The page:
Over the weekend, my childhood friend, Susan, put a post on my Facebook timeline.
The Redfin listing of the house I grew up in.
And something happened in me I was not prepared for.
Old emotions rose to the surface.
Faces flashed before me and milestones long forgotten appeared out of nowhere.
A familiar warmth spread through my bones and butterflies of anticipation, excitement and the hope of a young girl fluttered their tiny wings again.
Of course, it doesn’t look exactly like it did all those years ago.
The address has changed from 1827 to 1831 and the paint color is now burnt orange instead of the brown or green that I remember.
The hedge in front has been removed and replaced by a fence.
But it’s still my old house.
And, in fact, when I look at the pictures of the inside of this home I once loved so much, I am surprised by how many things have remained the same.
The original wood floors are still there.
Some of them, once covered by shag carpet and braided area rugs, now show their naked faces. It almost seems like they are smiling at me, reminiscing the times we spent, the things we saw and experienced together. Wrestling with my dad and brothers, my knees on it’s planks asking Jesus to come into my heart. Undoubtedly they still creak with that beautiful telltale sound that told my parents I was sneaking out of bed again.
I let my mind wander upstairs and I see a picture of my old room. The wood panels that lined my walls are still intact and as beautiful as I remember them. If they could talk, I’m sure those same walls would ask me what became of those ideas I had as I stared at them each night. They would wonder which boy that I’d dreamed of to songs on the radio had been the one to finally capture my heart for a lifetime.
There’s my little closet. I see its door and instantly am reminded that this is where my desire to create beautiful surroundings began. Pushing my clothes as far out of the way as possible, I would set up a small seating area where only I would fit. Cozy and as cute as my young mind could imagine at the time. I remember sitting by the dim glow of a flashlight writing of the heartfelt longings of a girl and her visions of love and life as she knew it. Her vast experience of 14 years put to paper.
This is where I learned the therapy of writing as a means of expression.
The windows are new but right where I left them. Those portals to the outside world that I would gaze through as I sang and cried to the love songs of Olivia Newton John.
This is where I found the influence of music on the soul.
The kitchen has been updated and now boasts a beautiful farm sink in the spot where I would unwillingly wash dishes. I can almost smell that delicious vanilla and cinnamon scent in the room where my sweet mama introduced me to baking and showed me how to mix each homemade batch of cookies by hand. She taught me the secret of undercooking them just enough to get optimum flavor and the perfect chewiness.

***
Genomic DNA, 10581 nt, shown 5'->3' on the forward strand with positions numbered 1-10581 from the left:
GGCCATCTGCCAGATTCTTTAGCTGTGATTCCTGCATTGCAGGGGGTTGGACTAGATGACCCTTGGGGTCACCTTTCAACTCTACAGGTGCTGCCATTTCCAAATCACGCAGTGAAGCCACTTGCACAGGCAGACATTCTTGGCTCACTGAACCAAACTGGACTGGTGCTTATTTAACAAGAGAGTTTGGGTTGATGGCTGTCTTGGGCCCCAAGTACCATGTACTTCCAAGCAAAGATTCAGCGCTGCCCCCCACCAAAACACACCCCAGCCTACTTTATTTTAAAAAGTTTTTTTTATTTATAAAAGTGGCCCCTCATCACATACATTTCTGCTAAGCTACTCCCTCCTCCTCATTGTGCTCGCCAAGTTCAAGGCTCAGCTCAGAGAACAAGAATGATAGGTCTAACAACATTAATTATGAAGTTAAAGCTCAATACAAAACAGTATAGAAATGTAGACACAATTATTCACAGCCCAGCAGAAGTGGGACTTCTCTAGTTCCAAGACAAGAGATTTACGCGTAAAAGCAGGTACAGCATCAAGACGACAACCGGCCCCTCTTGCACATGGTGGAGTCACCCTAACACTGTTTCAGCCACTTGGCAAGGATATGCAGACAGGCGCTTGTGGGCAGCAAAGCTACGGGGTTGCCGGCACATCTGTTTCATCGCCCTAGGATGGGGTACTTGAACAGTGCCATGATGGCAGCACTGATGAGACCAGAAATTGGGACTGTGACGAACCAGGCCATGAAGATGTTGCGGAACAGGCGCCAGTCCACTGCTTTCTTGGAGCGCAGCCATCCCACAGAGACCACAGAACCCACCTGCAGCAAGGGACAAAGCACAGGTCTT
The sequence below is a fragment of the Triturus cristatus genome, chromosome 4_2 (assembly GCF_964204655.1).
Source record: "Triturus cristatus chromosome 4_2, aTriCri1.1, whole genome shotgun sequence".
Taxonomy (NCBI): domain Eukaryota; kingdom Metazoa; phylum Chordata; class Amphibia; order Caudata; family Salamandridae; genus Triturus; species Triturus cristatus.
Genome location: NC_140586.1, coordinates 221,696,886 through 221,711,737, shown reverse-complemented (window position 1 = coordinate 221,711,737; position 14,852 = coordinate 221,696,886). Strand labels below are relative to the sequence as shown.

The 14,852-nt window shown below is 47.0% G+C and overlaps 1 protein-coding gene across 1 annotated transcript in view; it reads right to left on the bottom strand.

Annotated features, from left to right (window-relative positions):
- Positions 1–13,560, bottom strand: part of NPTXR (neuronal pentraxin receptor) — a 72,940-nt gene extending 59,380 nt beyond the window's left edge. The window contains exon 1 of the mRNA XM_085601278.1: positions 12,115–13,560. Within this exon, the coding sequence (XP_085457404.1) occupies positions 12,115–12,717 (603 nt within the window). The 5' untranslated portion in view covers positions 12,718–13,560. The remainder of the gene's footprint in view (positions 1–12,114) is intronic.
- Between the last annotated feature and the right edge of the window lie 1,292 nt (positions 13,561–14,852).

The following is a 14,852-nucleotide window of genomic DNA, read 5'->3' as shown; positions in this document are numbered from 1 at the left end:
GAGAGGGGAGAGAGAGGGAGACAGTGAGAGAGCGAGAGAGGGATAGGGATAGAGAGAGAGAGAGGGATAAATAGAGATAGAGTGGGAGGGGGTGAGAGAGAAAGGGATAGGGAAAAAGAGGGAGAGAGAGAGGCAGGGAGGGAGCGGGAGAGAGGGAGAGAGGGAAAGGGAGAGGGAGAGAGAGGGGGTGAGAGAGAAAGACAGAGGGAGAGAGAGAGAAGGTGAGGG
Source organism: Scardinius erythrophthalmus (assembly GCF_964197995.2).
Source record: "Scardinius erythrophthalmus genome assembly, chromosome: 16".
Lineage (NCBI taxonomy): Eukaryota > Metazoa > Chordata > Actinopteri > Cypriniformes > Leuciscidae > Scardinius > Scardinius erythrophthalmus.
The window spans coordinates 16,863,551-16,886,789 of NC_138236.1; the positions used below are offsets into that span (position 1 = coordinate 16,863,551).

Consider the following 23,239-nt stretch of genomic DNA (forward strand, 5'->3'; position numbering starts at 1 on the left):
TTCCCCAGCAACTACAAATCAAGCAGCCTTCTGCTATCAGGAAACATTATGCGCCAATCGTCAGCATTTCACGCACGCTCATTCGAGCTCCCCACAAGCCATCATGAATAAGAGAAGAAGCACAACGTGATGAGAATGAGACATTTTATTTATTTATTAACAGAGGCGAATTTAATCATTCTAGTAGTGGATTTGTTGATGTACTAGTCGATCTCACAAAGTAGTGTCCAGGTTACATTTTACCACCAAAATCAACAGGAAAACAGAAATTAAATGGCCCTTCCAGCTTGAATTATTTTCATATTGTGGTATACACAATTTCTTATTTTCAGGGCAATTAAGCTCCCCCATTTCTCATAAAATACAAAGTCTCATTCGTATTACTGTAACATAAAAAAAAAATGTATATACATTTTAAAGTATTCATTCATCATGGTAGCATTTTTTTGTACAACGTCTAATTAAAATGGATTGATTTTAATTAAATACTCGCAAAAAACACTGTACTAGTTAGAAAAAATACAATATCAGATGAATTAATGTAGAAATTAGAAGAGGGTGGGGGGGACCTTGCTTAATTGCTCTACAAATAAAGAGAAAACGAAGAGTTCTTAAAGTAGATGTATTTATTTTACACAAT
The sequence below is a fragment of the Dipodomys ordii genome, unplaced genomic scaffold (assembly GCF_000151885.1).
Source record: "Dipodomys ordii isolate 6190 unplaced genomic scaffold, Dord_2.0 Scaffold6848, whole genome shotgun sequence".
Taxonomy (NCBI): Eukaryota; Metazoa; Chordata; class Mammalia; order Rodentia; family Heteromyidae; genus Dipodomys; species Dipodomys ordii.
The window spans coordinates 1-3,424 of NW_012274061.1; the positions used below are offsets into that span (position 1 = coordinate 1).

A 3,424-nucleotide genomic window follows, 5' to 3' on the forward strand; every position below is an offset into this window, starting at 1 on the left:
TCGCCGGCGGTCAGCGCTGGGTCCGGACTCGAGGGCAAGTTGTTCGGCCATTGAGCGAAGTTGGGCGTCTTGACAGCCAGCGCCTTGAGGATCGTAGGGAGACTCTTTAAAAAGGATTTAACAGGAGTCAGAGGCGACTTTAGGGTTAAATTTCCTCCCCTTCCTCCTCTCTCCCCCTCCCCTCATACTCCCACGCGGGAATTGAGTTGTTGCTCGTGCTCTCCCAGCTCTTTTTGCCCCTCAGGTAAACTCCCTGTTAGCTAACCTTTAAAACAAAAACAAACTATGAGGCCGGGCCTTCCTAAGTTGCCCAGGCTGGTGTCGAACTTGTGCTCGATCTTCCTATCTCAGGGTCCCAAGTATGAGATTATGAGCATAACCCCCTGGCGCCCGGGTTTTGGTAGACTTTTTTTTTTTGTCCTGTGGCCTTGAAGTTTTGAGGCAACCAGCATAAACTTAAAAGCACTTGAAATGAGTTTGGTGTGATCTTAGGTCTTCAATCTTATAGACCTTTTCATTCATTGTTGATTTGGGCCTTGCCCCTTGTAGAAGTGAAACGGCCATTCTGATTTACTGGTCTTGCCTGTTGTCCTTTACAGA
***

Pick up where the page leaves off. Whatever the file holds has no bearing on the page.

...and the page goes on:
This is where I came to believe that the way to most people’s hearts is through their satisfied tummies.
That a plate of warm cookies and a hug can melt even the chilliest of souls.
And now my mind walks through every room, lingering just long enough to savor a single memory in each space.
This trip down memory lane takes me down the once rickety stairs to the basement my precious dad finished and beautified to become a home for my grandparents for a time while my grandpa was recovering from heart surgery. And I can see it. My little kindergarten self, running down the stairs to see my grandpa and grandma after school. They would ask about my day and then grandpa would give me amazing little gifts of art and creativity. Little cartoons of birds saying whimsical things. Toys and inventions made from the simplest of materials that would leave me awestruck with childhood wonder and amazement.
Is this where I gleaned the love of creating much out of little?
Long after my grandparents left, the basement would serve as the best place for hide-and-seek. A teenage hangout. The home of a ping-pong table under which at least one make-out session happened.
We had a laundry chute to the basement where our washer and dryer resided, and a babysitter who swore to us that she used to sail down that laundry chute when she was young. My memory flashes to all the unlikely stories she told that left my brothers and I both entranced and a little frightened. 🙂
Her well-told tales opened my eyes to the strength of a good story.